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Programming Bacteria for Optimization of Genetic Circuits.

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Presentation on theme: "Programming Bacteria for Optimization of Genetic Circuits."— Presentation transcript:

1 Programming Bacteria for Optimization of Genetic Circuits

2 Principles – Math Problems Computation of solutions to Math Problems such as NP complete problems – Bacterial computers We can encode these math problems in biological terms and solve prototype versions of them We have a problem scaling to enormous sizes because of the number of bacteria in a culture or the number of DNA molecule in a reaction – Silicon computers As long as the problem is not too large, they can outperform bacterial computers at this task Maybe bacteria cannot beat Bill Gates at his own game…

3 Principles – Biological Problems Computation of solutions to Biological problems such as Optimization of Genetic Circuits for Synthetic Metabolic Pathways – Silicon computers Programs have been developed for the determination of the best genetic circuit elements for use in controlling pathways Incomplete inputs and models lead to inaccurate predictions Computers can only model the biological system – Bacteria Could be programmed to compute solutions to these problems Bacteria are not models of the system, they are the system But perhaps bacteria can beat Bill Gates at their own game.

4 Biological Problem Say we have a synthetic metabolic pathway – Examples? How would we pick one? We could pick one that enables selection Assume that we don’t know how to optimize the output of the pathway in terms of the following variables – Promoters – RBS – Degradation tags – Order and orientation of genes How do we built a system that would allow us to explore combinations of the above variables?

5 Mathematic Expression of Problem O = output of metabolic pathway in terms of the concentration of the product P = promoter elements R = RBS elements D = degradation tags G = order and orientation of genes O = fcn (P,R,D,G) Fitness = fcn (O) We need to explore this 4 dimensional sequence space for each of the genes in the pathway We need to examine the relationship between the optimized function for each of the genes We need to connect the output of the pathway to fitness of clones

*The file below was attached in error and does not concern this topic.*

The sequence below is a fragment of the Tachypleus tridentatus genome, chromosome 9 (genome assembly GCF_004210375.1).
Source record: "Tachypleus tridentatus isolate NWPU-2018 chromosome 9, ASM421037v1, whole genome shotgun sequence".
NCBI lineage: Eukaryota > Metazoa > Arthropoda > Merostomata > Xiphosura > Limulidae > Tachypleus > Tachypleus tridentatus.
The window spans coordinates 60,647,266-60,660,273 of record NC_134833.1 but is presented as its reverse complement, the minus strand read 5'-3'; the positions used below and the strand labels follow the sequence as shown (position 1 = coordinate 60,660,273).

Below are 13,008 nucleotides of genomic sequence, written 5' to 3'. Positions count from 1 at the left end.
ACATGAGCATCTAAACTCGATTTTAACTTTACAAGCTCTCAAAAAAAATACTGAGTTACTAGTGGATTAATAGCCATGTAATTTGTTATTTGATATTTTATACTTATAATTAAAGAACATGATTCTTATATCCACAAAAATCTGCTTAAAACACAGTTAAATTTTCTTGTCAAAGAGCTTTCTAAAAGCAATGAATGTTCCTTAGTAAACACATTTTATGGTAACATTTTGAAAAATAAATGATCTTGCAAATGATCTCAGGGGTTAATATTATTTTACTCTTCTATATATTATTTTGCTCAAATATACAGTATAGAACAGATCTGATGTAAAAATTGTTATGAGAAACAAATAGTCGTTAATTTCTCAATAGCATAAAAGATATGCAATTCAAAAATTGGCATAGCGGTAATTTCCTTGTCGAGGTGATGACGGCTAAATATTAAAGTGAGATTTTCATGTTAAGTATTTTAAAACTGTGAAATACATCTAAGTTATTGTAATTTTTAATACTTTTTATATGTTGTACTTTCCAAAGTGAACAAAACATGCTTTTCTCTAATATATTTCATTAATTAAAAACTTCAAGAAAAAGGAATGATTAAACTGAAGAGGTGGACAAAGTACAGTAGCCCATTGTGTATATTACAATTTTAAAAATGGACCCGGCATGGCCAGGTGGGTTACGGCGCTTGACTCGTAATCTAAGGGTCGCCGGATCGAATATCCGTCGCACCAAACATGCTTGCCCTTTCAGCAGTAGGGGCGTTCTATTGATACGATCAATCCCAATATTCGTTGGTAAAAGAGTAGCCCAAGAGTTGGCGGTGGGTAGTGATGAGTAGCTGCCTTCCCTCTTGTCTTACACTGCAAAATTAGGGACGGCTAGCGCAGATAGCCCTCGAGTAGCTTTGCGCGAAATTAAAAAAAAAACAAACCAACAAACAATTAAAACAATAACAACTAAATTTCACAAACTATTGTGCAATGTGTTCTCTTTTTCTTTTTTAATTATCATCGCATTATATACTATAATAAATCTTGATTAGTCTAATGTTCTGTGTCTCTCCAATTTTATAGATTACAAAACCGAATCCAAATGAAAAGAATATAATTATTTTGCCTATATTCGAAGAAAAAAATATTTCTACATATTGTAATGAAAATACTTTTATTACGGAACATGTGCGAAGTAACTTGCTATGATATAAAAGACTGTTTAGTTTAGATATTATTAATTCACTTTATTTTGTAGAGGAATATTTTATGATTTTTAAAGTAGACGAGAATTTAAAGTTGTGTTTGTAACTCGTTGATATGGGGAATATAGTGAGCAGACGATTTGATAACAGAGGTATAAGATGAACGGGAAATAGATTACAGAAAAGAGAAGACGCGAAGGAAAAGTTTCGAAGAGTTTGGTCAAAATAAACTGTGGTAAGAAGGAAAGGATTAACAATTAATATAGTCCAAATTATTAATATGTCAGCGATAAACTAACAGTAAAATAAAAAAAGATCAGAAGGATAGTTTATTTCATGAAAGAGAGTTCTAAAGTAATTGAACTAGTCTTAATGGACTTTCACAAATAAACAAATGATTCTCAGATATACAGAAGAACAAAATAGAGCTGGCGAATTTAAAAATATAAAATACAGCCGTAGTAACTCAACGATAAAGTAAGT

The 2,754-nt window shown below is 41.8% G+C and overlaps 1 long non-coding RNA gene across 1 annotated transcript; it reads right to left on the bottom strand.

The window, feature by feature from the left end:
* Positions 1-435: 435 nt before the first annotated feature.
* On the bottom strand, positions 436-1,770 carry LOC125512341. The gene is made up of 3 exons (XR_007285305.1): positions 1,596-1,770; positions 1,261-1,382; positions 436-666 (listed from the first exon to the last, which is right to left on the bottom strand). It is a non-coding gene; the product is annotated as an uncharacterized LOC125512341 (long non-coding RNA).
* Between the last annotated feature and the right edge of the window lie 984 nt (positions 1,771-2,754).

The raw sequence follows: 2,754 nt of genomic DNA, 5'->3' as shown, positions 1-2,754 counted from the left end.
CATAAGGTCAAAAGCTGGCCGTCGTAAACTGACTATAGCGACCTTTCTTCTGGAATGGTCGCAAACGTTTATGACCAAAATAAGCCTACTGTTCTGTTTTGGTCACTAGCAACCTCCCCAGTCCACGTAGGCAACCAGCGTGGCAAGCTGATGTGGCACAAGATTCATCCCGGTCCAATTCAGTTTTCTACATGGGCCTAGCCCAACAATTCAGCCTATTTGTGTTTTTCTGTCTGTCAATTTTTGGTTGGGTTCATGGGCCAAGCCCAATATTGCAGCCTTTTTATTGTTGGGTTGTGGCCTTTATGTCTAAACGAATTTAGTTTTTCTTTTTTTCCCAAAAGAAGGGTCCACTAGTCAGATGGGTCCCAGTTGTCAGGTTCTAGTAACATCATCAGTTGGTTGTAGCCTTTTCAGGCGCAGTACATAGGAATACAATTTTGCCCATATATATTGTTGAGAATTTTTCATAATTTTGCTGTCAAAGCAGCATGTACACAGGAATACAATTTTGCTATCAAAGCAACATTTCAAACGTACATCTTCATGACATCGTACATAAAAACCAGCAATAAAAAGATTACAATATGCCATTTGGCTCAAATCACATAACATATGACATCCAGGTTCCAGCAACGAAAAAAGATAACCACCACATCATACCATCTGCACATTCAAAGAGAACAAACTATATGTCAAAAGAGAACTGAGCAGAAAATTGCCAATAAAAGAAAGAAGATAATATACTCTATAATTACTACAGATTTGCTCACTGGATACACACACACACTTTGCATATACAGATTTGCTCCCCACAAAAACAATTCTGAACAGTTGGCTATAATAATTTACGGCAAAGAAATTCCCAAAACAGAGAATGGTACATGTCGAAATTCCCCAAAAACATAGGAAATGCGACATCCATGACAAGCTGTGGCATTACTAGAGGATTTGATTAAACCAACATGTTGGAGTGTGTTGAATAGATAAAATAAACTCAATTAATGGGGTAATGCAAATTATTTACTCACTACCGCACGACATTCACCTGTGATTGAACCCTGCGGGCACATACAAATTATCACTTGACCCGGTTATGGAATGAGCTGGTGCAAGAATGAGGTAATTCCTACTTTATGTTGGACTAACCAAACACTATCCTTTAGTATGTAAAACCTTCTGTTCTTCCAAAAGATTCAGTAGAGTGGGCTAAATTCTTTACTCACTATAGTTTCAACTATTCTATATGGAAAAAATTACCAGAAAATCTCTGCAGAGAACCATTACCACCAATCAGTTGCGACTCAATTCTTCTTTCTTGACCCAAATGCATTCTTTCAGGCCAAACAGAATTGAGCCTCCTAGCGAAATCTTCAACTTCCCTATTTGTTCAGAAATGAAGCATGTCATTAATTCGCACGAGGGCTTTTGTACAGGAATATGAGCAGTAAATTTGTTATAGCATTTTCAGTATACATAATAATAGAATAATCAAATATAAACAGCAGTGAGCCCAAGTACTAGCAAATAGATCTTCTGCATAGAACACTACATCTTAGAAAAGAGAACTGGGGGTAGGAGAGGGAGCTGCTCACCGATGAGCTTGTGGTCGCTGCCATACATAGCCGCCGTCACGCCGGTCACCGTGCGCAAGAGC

6 Genetic Circuit and Metabolic Pathway Gene Expression A Gene Expression B Gene Expression C Gene Expression D Precursor X Intermediate A Intermediate B Intermediate C Product D Enzyme C Enzyme B Enzyme A Enzyme D Note: Since we are developing a method here, we can pick a pathway that suits our purpose

7 Gene Expression Cassette A LVA Gene Expression A = A = one of the elements of the promoter set = one of the elements of the C dog set = fixed as coding sequence A, B, C, or D = one of the elements of the degradation set, eg. LVA, GGA, PEST, Ubi-Lys LVA

8 Element Insertion Use GGA to insert elements Elements carry BbsI sites for initial insertion But we want to be able to reinsert elements later, after selection of other elements So, elements carry BsaI sites for reinsertion Alternate between BsaI and BbsI for multiple rounds of insertion

9 GGA - BbsI Element Insertion A BsaI BbsI BbsI, Ligase A BsaI LVA A To be inserted Same idea for To be replaced final product

10 GGA - BsaI Element Insertion A LVA A BbsI BsaI BsaI, Ligase A BbsI Same idea for To be inserted To be replaced final product

11 Genetic Circuit A LVA B GGA C LVA D GGA

12 Protocol Step 1 Use GGA in vitro to place one promoter element from the promoter set into each of the four Gene Expression Cassettes Transform E. coli This establishes the Starting Population promoter allele frequencies Culture for one or more generations under selection for optimal production of product D Do minipreps and measure Selected Population allele frequencies

13 Genetic Circuit A LVA B GGA C LVA D GGA

14 Protocol Step 2 Use GGA in vitro to place one C dog element from the promoter set into each of the four Gene Expression Cassettes Transform E. coli This establishes the Starting Population C dog allele frequencies Culture for one or more generations under selection for optimal production of product D Do minipreps and measure Selected Population C dog allele frequencies